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InfoQ Homepage Risk Management Content on InfoQ

  • DevSecOps Grows Up and Finds Itself a Community

    On June 28th, the first DevSecOps Days event came to London following a similar event in San Francisco in April. It kicked off with a welcome address from event founders, Mark Miller and John Willis, who explained that the intention is to replicate the DevOpsDays model and empower communities worldwide to stand up their own events.

  • Challenges of Moving from Projects to Products

    Carmen DeArdo, former DevOps technology director at Nationwide Insurance, and Nicole Bryan, vice-president of product management at Tasktop, recently spoke at the DevOps Enterprise Summit London on the importance of moving from a project-based to a product-based organization.

  • How Observability Impacts Testing: Q&A with Amy Phillips at QCon London

    Observability gives you a picture of the system’s current health and can replace certain types of testing. For low-risk application areas you can rely on observability instead of testing, provided you have continuous delivery that provides fast feedback and allows you to release changes quickly.

  • Q&A with Laura Bell on Continuous Security at QCon London

    Q&A with Laura Bell at QCon London. We discuss her keynote, continuous security and her own professional security journey.

  • QCon New York: Evaluating Machine Learning Models - A Case Study in Real Estate

    Opendoor, a real estate company that helps customers with buying and selling homes, uses machine learning techniques to drive pricing models. Nelson Ray, data scientist at Opendoor, spoke at QCon New York 2017 Conference about how they developed a simulation-based framework for reasoning about machine learning models to assess the risk in reselling homes.

  • Doing Safe-to-Fail Experiments

    Safe-to-fail experiments can be used in complex environments to probe, sense, and respond. You have to know what success and failure look like and need to be able to dampen or amplify the effect of probing to handle potential failures. Safe-to-fail experiments can help you to deal with risks and uncertainty, learn, and keep your options open.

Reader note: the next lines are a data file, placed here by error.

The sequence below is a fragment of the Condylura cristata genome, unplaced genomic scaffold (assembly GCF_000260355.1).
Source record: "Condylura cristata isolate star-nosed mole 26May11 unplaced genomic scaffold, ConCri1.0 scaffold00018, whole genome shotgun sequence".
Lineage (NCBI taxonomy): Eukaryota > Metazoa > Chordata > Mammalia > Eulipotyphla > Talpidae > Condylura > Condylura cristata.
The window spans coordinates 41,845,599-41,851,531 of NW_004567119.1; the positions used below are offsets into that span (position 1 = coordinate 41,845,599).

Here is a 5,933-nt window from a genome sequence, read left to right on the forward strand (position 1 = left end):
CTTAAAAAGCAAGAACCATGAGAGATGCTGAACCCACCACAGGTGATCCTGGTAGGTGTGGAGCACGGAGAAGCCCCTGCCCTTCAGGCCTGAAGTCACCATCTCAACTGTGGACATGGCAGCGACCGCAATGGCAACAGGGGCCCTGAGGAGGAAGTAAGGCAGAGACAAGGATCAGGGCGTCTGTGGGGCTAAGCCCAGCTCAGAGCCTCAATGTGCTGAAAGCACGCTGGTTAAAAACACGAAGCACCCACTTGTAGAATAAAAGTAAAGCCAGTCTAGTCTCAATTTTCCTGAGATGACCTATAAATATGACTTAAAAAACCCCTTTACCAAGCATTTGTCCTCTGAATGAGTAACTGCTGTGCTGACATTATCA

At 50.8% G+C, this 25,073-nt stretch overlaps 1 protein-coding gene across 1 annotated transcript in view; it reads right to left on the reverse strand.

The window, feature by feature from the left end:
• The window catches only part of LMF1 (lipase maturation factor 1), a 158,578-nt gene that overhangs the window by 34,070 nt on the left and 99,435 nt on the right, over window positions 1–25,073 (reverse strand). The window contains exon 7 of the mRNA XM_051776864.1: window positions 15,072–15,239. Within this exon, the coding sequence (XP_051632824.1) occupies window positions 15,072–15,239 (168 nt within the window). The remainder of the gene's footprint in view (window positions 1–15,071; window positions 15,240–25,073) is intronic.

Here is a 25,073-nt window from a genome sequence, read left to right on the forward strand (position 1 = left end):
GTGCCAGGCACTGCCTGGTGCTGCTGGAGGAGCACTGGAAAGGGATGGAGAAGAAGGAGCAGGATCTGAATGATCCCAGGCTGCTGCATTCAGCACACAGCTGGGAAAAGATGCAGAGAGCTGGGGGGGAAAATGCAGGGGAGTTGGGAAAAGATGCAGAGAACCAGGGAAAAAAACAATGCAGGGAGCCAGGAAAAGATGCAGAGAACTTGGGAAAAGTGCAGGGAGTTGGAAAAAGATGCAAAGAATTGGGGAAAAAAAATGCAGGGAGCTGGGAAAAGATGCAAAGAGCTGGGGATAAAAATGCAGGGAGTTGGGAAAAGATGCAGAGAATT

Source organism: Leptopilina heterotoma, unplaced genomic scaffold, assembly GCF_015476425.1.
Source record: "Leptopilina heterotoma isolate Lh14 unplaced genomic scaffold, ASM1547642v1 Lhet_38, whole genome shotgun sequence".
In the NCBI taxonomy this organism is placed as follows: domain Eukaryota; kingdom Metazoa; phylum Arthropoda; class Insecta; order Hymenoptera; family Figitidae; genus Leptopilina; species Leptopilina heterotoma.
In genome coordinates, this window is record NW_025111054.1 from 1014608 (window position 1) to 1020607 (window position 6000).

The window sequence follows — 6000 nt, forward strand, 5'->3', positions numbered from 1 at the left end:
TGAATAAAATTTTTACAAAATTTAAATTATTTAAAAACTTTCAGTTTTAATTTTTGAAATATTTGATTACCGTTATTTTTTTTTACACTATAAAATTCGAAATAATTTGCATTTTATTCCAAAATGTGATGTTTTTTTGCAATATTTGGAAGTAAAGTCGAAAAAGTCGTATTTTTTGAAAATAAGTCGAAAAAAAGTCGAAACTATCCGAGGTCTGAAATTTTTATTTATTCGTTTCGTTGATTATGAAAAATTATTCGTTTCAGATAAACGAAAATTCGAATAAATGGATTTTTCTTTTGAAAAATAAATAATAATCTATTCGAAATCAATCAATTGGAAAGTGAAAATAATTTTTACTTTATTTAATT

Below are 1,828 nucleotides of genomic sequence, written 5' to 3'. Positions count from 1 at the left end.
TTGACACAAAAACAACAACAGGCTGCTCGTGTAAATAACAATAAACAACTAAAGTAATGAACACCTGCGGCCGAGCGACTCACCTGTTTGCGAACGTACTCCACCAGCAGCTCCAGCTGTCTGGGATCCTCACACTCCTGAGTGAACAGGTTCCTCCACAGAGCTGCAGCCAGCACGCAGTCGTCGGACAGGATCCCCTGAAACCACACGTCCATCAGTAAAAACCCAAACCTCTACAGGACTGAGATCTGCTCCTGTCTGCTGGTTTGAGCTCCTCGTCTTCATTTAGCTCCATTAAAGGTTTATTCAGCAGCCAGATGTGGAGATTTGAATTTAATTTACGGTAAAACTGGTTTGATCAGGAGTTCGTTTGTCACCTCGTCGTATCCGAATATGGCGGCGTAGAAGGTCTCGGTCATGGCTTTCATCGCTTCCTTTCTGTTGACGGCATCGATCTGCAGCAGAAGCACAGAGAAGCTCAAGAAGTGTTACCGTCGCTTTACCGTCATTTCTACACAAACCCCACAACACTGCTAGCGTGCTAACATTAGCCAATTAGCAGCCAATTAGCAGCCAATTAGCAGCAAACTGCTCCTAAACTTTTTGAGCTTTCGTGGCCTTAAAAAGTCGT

• Improving IT Performance with Continuous Delivery

    The main benefit of continuous delivery is lower-risk releases; comprehensive test automation and continuous integration are practices that have the biggest impact on IT performance. Research of continuous delivery and IT performance tells us that implementing continuous delivery practices leads to higher IT performance and high performers achieve both higher tempo and higher levels of stability.

  • Practical Tips for Automated Acceptance Tests

    Testing techniques like Equivalence Partitioning, Boundary Value Analysis, and Risk-based Testing can help you decide what to test and when to automate a test. InfoQ spoke with Adrian Bolboacă about different types of tests, writing sufficient and good acceptance tests, criteria to decide to automate a test, and how to apply test automation to create executable specifications.

  • Applying Supply Chain Management to Deliver Faster with Higher Quality

    Supply chain management can raise the bar with continuous development, argues Joshua Corman, Director of the Cyber Statecraft Initiative and co-founder of Rugged Software. Our dependence on IT and software is growing faster than our ability to secure it, and applying supply chain approaches to software development helps to address complexity which reduces risks and increases quality.

  • Building an Agile Organization Using Business Mapping

    Dan North gave a talk about business mapping at the Scaling Agile for the Enterprise 2016 congress in Brussels. InfoQ interviewed him about the problems that he sees from a business perspective when the IT part of an organization adopts agile, and asked him what business mapping is and how it can help organizations to increase their agility.

  • Meeting Regulatory Demands with Agile Software Development

    InfoQ interviewed Jan van Moll about regulatory demands for software in healthcare, satisfying these demands with waterfall project or with a mix of waterfall and agile, and introducing agile in an R&D organization that needs to fulfill regulatory demands.

  • Delivering Value on Time by Using #NoEstimates

    Vasco Duarte suggests that people should experiment with #NoEstimates to learn and find ways in which it can help them to deliver value on time and under budget. He is writing a book on #NoEstimates in which he explains why estimation does not work and how you can use #NoEstimates to manage projects.

  • Docker Security Benchmark

    Docker Inc have worked with the Center for Internet Security (CIS) to produce a benchmark document containing numerous recommendations for the security of Docker deployments. The benchmark was announced in a blog post ‘Understanding Docker Security and Best Practices’ by Diogo Mónica who was recently hired along with Nathan McCauley to lead the Docker Security team.

  • Exploring the Causes of Problems with the Analysis of Competing Hypothesis Method

    The analysis of competing hypotheses (ACH) method can be used to evaluate multiple competing hypotheses when investigating problems. The method mitigates cognitive biases that humans experience when exploring the causes of problems.

  • Is Unhedged Call Options a Better Metaphor for Bad Code?

    In a blog post on bad code and technical debt Steve Freeman described how Chris Matts came up with the metaphor of an unhedged call option for bad code. This post is being intensively discussed on Reddit and on Hacker News recently. InfoQ interviewed Steve and Chris about using metaphors for bad code and code smells, trade-offs and costs of low quality code, and responsibilities for code quality.

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